Last edited by vivan; 8th June 2013 at 03:14.
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Old 8th June 2013, 12:13   #4  |  Link
mzso
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Originally Posted by vivan View Post
It can. There's colormatrix BGR with coefficients like:
Y = B
Cb = G
Cr = R
You can even use subsampling (though it doesn't make any sense), 10+ bit depth and so on...

Technically, for x264 the only difference is --colormatrix (GBR vs undef, which would default to Rec709 for HD, but x264 would use Rec601 for rgb -> yuv conversion. That's why you should perform rgb -> yuv conversion using avisynth).
RGB encoding is very inefficient, at least because you can't increase chroma quantizer (well, you can, but result will be weird). I think the only reason to use it is for lossless encoding. But even in that case 10-bit YCgCo could be more efficient.

So if you want to lossy encode your fraps video I would recommend using 10-bit 4:4:4 YUV.
Ok. So from a user viewpoint i444 would be more efficient but I can't use it because the colors will be borked?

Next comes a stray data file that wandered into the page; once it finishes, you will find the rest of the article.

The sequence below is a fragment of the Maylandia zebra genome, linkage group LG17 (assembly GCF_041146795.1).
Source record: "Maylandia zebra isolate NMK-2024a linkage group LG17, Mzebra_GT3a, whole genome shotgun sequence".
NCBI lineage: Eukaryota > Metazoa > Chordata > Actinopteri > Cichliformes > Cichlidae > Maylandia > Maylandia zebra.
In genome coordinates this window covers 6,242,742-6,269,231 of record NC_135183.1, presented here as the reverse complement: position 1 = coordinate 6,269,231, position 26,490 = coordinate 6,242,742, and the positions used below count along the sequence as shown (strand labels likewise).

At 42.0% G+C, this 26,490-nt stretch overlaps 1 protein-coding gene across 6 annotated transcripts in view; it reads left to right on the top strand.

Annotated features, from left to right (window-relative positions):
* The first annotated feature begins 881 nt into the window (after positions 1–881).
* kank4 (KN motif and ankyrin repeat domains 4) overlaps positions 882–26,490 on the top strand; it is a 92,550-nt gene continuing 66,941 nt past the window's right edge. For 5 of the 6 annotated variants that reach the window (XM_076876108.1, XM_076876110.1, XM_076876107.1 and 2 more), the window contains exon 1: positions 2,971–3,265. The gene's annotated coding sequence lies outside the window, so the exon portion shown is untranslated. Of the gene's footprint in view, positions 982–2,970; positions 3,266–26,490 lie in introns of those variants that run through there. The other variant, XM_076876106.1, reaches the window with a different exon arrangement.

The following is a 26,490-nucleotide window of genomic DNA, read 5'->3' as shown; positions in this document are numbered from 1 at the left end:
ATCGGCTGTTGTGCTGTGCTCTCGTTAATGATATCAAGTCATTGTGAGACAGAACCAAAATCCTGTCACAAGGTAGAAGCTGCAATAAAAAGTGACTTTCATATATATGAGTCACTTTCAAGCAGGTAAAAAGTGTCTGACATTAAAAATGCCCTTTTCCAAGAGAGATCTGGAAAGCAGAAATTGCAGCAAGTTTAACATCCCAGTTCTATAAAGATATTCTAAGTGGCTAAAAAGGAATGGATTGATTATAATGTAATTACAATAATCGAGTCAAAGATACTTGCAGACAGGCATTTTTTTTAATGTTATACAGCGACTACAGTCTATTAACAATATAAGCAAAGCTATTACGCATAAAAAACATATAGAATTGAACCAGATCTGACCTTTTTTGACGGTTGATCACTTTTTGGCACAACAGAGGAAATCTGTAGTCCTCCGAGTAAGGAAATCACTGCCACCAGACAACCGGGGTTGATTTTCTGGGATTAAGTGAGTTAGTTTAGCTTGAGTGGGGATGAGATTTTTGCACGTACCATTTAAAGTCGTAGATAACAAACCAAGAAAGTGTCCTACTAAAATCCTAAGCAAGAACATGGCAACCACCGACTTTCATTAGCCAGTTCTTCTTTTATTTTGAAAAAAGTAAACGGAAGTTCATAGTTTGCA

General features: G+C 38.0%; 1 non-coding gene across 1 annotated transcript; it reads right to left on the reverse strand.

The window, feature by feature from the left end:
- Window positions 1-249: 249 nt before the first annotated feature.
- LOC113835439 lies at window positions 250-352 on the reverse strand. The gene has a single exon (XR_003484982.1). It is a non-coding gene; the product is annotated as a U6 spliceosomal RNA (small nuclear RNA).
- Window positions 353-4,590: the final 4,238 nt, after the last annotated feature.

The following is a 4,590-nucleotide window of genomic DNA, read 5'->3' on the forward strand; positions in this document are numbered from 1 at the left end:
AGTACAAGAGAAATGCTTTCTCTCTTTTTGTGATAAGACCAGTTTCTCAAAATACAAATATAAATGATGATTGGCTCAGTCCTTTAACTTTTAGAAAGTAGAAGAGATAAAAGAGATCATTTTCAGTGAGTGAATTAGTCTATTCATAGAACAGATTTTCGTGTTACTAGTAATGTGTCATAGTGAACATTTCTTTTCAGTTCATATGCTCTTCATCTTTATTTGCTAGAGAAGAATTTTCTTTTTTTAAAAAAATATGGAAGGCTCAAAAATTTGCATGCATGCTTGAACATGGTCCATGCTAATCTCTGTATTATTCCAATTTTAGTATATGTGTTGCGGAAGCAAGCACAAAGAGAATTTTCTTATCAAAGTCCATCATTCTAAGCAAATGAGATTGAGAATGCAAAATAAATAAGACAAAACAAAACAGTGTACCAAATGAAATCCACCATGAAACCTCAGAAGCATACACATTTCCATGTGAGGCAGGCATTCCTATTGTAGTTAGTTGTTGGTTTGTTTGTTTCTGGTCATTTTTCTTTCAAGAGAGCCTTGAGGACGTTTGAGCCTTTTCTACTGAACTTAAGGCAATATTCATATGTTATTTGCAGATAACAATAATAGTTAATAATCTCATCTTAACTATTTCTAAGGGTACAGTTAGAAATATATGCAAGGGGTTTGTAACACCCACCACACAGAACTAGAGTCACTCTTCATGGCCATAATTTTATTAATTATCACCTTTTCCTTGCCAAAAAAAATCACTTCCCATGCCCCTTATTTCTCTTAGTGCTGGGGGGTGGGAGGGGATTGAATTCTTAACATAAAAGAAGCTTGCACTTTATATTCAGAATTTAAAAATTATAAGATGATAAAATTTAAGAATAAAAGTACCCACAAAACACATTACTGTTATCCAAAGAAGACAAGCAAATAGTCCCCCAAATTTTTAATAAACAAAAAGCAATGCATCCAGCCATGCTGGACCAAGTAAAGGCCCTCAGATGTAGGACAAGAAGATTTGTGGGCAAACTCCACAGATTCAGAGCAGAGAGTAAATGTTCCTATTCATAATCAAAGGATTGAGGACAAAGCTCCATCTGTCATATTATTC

Quote:
Originally Posted by LoRd_MuldeR View Post
While the YUV 4:4:4 format is similar, in a way, to the RGB format in that it does not subsample the chroma and takes the same number of bits per pixel (as "raw" data)
Well, 4:4:4 doesn't subsample either otherwise it wouldn't be 4:4:4.

Quote:
Originally Posted by LoRd_MuldeR View Post
Also I think x264 does support encoding in the RGB (or BGR) format for quite a while now:
http://git.videolan.org/?p=x264.git;...edda65db0e6aea
I thought the format was pretty much yuv only.

Quote:
Originally Posted by LoRd_MuldeR View Post
(I think encoding in RGB might be less efficient than YCbCr, because the latter decorrelates the "chromaticity" and "brightness" information. Maybe also related to what the CABAC contexts are optimized/designed for?)
This makes sense then.
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Old 8th June 2013, 12:24   #5  |  Link
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One more thing. The x264 help claims that "--range" is not used by the encoder but the end result is different the pc range encode results in a somewhat larger output file and also the color is full range (verified with madvr) while without it it's limited range.
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Old 8th June 2013, 12:29   #6  |  Link